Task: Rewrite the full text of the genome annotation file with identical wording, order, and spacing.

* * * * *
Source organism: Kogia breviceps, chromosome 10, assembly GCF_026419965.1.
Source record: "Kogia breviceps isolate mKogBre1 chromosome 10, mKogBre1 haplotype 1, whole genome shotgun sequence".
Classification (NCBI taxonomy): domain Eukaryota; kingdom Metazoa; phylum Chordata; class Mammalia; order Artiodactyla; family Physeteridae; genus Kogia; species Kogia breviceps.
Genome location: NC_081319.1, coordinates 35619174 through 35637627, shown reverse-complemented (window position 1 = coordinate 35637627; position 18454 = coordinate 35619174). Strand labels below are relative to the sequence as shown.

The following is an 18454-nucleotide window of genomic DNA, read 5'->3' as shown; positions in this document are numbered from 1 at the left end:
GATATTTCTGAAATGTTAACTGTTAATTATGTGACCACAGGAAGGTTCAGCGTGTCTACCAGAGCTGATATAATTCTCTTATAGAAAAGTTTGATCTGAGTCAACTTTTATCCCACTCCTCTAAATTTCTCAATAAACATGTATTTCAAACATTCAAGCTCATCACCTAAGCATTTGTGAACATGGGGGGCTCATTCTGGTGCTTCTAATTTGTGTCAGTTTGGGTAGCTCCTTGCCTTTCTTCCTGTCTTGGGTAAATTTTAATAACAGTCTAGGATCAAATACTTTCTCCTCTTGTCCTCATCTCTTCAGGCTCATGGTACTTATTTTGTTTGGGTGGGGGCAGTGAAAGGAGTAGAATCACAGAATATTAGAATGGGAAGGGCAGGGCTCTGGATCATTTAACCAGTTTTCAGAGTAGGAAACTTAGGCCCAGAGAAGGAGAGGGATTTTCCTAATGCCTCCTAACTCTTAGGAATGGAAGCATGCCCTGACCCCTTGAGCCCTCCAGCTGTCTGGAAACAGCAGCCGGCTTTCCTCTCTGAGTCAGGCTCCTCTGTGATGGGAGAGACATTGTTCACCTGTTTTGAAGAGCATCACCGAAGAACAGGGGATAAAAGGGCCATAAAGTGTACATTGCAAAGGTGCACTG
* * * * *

Source organism: Kogia breviceps, chromosome 10, assembly GCF_026419965.1.
Source record: "Kogia breviceps isolate mKogBre1 chromosome 10, mKogBre1 haplotype 1, whole genome shotgun sequence".
Classification (NCBI taxonomy): domain Eukaryota; kingdom Metazoa; phylum Chordata; class Mammalia; order Artiodactyla; family Physeteridae; genus Kogia; species Kogia breviceps.
Genome location: NC_081319.1, coordinates 35619174 through 35637627, shown reverse-complemented (window position 1 = coordinate 35637627; position 18454 = coordinate 35619174). Strand labels below are relative to the sequence as shown.

The following is an 18454-nucleotide window of genomic DNA, read 5'->3' as shown; positions in this document are numbered from 1 at the left end:
GATATTTCTGAAATGTTAACTGTTAATTATGTGACCACAGGAAGGTTCAGCGTGTCTACCAGAGCTGATATAATTCTCTTATAGAAAAGTTTGATCTGAGTCAACTTTTATCCCACTCCTCTAAATTTCTCAATAAACATGTATTTCAAACATTCAAGCTCATCACCTAAGCATTTGTGAACATGGGGGGCTCATTCTGGTGCTTCTAATTTGTGTCAGTTTGGGTAGCTCCTTGCCTTTCTTCCTGTCTTGGGTAAATTTTAATAACAGTCTAGGATCAAATACTTTCTCCTCTTGTCCTCATCTCTTCAGGCTCATGGTACTTATTTTGTTTGGGTGGGGGCAGTGAAAGGAGTAGAATCACAGAATATTAGAATGGGAAGGGCAGGGCTCTGGATCATTTAACCAGTTTTCAGAGTAGGAAACTTAGGCCCAGAGAAGGAGAGGGATTTTCCTAATGCCTCCTAACTCTTAGGAATGGAAGCATGCCCTGACCCCTTGAGCCCTCCAGCTGTCTGGAAACAGCAGCCGGCTTTCCTCTCTGAGTCAGGCTCCTCTGTGATGGGAGAGACATTGTTCACCTGTTTTGAAGAGCATCACCGAAGAACAGGGGATAAAAGGGCCATAAAGTGTACATTGCAAAGGTGCACTG